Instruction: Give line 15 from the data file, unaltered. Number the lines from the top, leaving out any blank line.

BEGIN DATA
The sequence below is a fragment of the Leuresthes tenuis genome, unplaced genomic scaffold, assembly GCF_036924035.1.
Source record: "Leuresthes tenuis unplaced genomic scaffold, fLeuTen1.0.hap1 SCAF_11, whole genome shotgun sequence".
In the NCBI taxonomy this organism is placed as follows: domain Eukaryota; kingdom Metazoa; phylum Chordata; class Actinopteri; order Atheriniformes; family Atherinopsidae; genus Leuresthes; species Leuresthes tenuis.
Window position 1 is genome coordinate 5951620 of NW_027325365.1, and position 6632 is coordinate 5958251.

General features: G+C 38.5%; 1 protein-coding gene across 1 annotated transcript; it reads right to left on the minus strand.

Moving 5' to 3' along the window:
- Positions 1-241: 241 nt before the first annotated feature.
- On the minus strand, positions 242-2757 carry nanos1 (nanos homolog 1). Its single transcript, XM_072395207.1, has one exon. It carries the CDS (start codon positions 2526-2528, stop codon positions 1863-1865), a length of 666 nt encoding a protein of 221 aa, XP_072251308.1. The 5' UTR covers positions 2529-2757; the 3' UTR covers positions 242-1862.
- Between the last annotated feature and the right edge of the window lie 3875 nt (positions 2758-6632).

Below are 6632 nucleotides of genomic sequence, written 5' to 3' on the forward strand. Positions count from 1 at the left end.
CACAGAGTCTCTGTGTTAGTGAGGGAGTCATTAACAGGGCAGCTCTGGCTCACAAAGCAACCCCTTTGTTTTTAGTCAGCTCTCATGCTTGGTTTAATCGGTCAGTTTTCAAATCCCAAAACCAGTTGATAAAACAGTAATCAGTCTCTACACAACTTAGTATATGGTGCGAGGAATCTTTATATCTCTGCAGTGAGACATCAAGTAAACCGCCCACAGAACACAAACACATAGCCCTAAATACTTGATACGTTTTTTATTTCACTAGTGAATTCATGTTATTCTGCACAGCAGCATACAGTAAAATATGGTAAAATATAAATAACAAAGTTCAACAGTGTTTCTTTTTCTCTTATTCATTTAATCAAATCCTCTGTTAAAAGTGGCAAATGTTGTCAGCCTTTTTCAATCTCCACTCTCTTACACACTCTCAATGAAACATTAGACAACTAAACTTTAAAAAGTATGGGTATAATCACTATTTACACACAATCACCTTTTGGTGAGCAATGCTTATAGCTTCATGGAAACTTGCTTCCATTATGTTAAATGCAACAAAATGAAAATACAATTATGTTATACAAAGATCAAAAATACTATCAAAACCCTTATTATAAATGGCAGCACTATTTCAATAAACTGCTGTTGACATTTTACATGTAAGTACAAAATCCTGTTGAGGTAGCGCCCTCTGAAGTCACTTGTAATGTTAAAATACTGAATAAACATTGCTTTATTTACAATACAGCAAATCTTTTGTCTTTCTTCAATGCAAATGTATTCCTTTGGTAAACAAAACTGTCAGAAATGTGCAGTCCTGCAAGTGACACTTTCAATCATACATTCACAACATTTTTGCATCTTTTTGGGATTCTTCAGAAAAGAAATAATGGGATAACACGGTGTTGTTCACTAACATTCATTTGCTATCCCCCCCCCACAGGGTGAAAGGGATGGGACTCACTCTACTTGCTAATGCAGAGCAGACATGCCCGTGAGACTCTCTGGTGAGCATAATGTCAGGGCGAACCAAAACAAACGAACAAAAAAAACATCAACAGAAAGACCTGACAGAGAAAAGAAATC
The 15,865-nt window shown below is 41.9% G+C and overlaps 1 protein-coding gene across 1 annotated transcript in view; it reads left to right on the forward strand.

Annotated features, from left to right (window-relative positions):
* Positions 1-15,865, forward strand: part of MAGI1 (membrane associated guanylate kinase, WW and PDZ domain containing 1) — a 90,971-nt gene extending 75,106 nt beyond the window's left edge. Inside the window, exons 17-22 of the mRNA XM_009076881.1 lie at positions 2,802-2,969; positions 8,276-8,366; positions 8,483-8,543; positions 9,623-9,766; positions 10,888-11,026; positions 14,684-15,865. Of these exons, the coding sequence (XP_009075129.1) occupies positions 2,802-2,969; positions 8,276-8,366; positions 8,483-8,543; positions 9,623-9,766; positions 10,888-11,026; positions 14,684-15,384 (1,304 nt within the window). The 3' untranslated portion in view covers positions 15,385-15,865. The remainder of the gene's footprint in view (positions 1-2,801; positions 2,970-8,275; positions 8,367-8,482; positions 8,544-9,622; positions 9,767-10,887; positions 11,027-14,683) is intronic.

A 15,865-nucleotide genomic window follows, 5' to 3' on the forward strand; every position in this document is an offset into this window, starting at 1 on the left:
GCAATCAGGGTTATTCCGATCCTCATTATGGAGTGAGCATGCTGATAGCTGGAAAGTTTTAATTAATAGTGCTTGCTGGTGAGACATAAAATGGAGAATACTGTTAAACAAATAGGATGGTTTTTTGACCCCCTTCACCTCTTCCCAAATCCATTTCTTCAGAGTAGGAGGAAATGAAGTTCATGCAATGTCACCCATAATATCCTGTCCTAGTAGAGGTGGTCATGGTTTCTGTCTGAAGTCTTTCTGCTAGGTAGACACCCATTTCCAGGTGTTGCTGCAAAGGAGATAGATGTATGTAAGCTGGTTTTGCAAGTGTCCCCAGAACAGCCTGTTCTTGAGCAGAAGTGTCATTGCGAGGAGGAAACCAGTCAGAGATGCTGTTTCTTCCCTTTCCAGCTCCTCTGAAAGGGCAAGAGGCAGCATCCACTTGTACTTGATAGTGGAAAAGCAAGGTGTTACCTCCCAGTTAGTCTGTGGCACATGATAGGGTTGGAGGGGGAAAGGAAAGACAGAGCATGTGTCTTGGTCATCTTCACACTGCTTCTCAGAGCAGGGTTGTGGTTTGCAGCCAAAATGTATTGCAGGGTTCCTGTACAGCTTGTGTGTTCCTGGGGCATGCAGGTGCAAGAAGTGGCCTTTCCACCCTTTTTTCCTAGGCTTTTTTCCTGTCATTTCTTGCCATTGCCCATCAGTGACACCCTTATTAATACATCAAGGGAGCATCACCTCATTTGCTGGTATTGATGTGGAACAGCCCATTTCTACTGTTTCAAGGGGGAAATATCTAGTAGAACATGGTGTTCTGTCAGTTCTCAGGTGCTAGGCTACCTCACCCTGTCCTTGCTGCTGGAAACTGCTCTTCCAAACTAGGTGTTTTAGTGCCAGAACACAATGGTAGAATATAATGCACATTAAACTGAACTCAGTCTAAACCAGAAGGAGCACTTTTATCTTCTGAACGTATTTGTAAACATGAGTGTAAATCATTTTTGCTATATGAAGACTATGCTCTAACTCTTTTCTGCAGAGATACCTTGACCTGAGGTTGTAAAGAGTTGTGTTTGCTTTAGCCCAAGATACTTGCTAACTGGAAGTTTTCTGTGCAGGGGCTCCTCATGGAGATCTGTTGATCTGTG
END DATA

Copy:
A 15,865-nucleotide genomic window follows, 5' to 3' on the forward strand; every position in this document is an offset into this window, starting at 1 on the left: